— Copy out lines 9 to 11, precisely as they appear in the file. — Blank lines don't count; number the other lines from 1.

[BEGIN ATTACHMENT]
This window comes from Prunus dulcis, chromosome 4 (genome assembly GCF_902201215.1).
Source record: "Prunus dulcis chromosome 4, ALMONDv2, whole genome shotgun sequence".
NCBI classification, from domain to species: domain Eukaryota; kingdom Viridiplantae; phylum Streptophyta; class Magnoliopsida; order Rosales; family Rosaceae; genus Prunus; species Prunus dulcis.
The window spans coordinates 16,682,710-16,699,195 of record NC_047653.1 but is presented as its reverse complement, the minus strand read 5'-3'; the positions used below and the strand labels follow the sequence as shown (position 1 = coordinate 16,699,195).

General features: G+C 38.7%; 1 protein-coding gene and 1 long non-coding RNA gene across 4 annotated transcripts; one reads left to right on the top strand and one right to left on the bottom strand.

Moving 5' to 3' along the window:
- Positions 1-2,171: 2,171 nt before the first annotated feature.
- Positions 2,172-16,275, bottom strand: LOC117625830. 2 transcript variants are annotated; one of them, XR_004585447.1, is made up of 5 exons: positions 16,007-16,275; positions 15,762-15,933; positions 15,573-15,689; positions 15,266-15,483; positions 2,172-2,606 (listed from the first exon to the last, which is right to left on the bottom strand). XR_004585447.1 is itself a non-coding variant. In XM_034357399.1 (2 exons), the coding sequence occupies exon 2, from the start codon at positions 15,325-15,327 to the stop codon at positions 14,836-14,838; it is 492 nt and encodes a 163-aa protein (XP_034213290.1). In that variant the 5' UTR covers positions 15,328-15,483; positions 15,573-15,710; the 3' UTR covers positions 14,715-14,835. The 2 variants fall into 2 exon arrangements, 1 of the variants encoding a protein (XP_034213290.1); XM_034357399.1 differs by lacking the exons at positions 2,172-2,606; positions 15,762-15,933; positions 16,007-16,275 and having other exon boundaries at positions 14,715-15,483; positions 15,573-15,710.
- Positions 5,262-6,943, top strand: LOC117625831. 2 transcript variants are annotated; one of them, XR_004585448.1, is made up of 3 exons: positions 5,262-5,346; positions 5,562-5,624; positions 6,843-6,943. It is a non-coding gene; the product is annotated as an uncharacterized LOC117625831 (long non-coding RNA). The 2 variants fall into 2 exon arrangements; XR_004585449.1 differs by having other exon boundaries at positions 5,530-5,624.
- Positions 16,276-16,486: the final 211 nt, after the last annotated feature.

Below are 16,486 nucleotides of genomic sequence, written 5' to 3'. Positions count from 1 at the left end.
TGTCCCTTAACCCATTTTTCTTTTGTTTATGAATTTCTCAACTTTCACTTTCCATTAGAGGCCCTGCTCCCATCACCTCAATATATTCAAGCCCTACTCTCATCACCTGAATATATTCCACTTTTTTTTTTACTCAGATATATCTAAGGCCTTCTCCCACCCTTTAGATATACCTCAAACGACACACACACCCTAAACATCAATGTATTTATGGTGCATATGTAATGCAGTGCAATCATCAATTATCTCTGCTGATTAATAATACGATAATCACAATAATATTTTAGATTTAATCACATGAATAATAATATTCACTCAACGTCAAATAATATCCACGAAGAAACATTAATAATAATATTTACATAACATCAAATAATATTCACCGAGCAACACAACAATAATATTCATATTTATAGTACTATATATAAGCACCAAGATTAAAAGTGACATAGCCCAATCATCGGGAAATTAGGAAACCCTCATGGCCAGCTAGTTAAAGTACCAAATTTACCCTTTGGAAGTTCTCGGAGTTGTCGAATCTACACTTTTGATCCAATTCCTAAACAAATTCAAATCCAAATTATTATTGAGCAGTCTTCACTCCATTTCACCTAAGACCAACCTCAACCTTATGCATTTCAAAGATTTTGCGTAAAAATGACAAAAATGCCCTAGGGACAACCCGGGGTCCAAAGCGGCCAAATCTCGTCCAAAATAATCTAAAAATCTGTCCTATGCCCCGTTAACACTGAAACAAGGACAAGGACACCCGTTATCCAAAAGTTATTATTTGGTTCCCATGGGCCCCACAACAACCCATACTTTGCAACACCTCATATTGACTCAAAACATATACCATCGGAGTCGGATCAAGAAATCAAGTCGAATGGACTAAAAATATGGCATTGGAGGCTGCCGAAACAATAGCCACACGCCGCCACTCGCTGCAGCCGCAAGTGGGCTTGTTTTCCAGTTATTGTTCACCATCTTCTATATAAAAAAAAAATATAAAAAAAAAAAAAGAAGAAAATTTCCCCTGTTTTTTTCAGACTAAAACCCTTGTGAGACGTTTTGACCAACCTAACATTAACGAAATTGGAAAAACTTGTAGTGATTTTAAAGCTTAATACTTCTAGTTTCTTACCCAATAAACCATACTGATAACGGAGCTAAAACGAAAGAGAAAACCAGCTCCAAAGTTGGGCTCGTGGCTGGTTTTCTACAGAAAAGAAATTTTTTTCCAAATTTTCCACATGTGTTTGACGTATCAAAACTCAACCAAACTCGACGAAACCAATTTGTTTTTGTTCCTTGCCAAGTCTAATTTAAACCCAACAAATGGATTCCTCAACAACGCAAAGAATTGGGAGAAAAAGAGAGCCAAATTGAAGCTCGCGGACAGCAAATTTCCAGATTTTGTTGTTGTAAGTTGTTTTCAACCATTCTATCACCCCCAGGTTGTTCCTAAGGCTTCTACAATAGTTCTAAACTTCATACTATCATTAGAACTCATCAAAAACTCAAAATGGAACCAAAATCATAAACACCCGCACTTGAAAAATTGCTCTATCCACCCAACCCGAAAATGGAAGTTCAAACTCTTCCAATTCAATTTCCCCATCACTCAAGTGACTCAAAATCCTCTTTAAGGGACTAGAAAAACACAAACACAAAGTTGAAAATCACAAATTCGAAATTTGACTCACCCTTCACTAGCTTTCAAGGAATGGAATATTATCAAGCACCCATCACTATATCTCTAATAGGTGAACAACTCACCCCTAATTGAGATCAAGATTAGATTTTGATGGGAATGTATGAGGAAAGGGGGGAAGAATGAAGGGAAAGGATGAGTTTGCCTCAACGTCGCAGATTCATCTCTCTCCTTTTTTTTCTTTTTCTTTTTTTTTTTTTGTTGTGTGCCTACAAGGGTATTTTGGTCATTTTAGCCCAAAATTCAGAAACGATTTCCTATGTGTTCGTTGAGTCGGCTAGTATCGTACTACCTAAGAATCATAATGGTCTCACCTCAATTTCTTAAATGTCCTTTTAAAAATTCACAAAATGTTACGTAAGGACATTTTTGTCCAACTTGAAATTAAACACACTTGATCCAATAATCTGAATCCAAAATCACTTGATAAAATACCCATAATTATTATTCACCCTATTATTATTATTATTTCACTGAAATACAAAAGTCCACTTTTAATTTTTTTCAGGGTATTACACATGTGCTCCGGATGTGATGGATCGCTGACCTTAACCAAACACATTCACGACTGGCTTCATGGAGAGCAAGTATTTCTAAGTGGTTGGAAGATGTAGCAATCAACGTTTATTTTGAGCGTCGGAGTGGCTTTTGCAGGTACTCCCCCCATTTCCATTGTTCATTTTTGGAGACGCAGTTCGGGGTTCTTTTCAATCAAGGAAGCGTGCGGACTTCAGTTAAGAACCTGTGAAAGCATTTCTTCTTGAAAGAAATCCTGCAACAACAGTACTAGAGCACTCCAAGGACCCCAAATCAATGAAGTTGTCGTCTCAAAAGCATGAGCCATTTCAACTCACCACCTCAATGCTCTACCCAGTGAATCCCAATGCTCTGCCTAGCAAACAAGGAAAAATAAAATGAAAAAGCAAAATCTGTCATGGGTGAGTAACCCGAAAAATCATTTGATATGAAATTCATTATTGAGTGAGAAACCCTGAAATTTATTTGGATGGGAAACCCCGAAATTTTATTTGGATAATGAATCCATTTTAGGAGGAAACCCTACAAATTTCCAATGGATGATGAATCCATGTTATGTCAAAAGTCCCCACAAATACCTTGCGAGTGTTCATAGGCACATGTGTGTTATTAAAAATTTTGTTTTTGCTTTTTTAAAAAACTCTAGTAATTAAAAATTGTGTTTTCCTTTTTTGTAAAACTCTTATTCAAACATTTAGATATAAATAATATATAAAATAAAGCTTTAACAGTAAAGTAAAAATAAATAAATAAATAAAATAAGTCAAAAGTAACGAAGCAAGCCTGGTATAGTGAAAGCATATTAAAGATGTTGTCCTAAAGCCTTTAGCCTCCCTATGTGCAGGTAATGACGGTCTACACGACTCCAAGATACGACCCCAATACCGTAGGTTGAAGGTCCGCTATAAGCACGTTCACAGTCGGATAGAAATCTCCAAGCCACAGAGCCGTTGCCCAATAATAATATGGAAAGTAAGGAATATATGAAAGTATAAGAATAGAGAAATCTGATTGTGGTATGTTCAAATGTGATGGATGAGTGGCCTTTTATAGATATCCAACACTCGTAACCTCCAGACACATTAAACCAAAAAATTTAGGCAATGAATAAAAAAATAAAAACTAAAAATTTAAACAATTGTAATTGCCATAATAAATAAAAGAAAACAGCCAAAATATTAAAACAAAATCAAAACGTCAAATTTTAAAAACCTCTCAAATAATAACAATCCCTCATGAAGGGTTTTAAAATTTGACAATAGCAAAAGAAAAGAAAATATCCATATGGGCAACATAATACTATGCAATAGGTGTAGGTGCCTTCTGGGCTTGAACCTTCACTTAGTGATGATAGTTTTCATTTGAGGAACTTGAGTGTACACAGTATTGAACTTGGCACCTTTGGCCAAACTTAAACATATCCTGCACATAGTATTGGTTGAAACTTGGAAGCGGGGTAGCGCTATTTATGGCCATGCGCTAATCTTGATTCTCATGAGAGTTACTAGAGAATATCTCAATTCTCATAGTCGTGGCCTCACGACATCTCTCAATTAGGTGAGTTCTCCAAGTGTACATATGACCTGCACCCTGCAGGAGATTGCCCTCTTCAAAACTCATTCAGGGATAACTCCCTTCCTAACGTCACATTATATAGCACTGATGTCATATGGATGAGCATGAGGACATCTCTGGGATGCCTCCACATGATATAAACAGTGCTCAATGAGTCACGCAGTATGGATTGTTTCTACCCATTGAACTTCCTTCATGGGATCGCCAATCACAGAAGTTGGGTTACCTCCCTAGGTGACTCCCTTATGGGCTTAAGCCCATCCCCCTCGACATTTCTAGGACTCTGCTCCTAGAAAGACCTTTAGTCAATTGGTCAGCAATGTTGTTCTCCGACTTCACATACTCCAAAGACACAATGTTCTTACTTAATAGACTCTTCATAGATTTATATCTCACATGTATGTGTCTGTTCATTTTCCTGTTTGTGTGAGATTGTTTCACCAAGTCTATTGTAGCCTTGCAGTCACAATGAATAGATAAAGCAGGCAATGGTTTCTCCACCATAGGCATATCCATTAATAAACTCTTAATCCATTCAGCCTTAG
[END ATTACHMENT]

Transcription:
- Positions 5,262-6,943, top strand: LOC117625831. 2 transcript variants are annotated; one of them, XR_004585448.1, is made up of 3 exons: positions 5,262-5,346; positions 5,562-5,624; positions 6,843-6,943. It is a non-coding gene; the product is annotated as an uncharacterized LOC117625831 (long non-coding RNA). The 2 variants fall into 2 exon arrangements; XR_004585449.1 differs by having other exon boundaries at positions 5,530-5,624.
- Positions 16,276-16,486: the final 211 nt, after the last annotated feature.

Below are 16,486 nucleotides of genomic sequence, written 5' to 3'. Positions count from 1 at the left end.